Undocumented immigrants are not only financially active in this country, they also help to make up the rich fabric of our society.

Undocumented immigrants are not only financially active in this country, they also help to make up the rich fabric of our society.

Many pay taxes while also sending remittances back to their home countries and supporting their families here.

Undocumented immigrants can also be business owners and job providers. Many work two or three jobs.

But many undocumented immigrants don’t have accounts in banks or credit unions due in large part to misinformation, including the belief they don’t have enough savings to meet the minimum balance required, or that they are not eligible because they lack formal employment and legal immigration status.

In the U.S., undocumented immigrants do have financial rights and can have access to the formal financial system. Lacking legal immigration status does not come in the way of you opening a bank account, obtaining credit or even starting a business.

Currently, undocumented immigrants can open a bank or credit union account using a variety of different forms of identification, and can also become business owners.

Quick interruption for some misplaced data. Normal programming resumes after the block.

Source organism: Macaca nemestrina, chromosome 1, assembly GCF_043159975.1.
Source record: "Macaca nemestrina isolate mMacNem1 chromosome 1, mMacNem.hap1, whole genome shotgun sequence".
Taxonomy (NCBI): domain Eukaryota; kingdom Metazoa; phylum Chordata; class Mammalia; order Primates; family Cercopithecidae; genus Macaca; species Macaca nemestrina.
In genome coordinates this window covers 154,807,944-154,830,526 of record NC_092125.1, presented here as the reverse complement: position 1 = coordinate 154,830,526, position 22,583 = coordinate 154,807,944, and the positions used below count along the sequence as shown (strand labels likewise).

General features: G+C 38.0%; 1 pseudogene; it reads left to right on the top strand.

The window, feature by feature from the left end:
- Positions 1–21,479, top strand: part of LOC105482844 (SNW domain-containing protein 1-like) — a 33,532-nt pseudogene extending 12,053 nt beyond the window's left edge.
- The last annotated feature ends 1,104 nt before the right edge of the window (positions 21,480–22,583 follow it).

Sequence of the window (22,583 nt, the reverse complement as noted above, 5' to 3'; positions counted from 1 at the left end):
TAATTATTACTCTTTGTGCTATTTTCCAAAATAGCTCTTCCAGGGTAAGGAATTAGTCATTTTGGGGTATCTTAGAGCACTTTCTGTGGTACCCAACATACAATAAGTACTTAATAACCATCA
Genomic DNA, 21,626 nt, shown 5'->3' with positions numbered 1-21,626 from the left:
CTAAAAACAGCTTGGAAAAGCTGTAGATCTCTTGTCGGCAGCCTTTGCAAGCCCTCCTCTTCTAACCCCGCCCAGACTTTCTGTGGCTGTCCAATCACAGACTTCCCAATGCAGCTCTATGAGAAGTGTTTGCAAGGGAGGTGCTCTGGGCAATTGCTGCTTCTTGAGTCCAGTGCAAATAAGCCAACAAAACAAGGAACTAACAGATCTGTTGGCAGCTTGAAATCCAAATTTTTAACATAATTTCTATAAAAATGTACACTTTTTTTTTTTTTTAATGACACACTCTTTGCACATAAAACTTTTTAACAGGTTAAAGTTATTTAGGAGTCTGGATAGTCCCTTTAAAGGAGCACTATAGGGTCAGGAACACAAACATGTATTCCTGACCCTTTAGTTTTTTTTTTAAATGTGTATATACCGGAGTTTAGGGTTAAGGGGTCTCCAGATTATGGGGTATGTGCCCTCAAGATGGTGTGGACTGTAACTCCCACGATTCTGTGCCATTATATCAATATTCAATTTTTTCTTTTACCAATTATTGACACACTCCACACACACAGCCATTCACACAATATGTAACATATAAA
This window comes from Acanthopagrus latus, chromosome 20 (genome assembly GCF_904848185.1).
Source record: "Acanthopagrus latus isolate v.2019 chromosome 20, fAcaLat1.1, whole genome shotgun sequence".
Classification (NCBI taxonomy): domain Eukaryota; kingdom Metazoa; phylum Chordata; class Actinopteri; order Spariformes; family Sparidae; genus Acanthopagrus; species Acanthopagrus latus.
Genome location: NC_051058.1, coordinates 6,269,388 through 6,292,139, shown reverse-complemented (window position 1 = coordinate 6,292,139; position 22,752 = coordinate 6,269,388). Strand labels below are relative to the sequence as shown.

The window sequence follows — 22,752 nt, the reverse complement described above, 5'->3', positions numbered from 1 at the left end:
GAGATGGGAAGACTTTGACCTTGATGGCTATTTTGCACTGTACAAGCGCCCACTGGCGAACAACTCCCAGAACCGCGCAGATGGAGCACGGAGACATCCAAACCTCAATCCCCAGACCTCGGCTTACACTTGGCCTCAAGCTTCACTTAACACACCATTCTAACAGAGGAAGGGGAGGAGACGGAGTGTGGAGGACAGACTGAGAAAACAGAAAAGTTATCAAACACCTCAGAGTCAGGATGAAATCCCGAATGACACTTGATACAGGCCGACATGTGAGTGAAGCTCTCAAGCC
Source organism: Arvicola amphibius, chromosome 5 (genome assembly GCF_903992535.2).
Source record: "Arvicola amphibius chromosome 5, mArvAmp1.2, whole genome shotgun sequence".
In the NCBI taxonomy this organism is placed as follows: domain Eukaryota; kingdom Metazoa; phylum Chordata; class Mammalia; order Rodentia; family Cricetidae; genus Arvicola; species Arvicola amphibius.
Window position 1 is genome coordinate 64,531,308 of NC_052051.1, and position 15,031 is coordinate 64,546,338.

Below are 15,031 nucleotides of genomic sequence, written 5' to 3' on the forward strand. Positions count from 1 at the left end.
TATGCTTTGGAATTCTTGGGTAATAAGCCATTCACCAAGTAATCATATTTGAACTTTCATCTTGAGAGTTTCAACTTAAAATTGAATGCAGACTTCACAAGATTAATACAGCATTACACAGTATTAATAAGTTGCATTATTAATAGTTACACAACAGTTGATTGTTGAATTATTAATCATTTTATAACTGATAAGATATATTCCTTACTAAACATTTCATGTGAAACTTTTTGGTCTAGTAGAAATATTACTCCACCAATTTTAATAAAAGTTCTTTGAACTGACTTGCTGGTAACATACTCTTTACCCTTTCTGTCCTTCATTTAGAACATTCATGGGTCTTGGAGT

In fact, anyone who has an Individual Taxpayer Identification Number, or ITIN, can file taxes using this identification instead of a Social Security number (SSN).

It’s also possible to open an account using a variety of different IDs, such as consular identification card, unexpired passport or the easily attainable IDNYC card.

But given the current political climate, undocumented immigrants are asking themselves important questions: Will I lose my money if I get deported? Should I close my account? Could I have access from my home country? If I own a business, what should I do with my assets?

No matter which institution you choose, all of your money will be insured by federal regulations.

Money that is kept in banks and credit unions is safe and will remain yours regardless of any immigration process you go through. Closing your account and carrying cash is risky.

There are many ways to access your accounts remotely. However, it is necessary to plan ahead and learn how you can access your money from other countries. Talk to your bank or reach out to community organizations for help.

It is important to note that just as your money will continue to be your money if you are deported, your debt will also remain your responsibility as well.

It is also important to continue saving money since facing any immigration proceeding will likely be expensive.

Take action and start preparing an emergency action plan so you can be ready in the unfortunate event that you might have to go through an unexpected immigration proceeding. There is no better time than now.

Qualitas of Life Foundation is a non-profit organization whose mission is to provide basic financial education to Hispanic individuals and their families living in New York. For more information, go to qualitasoflife.org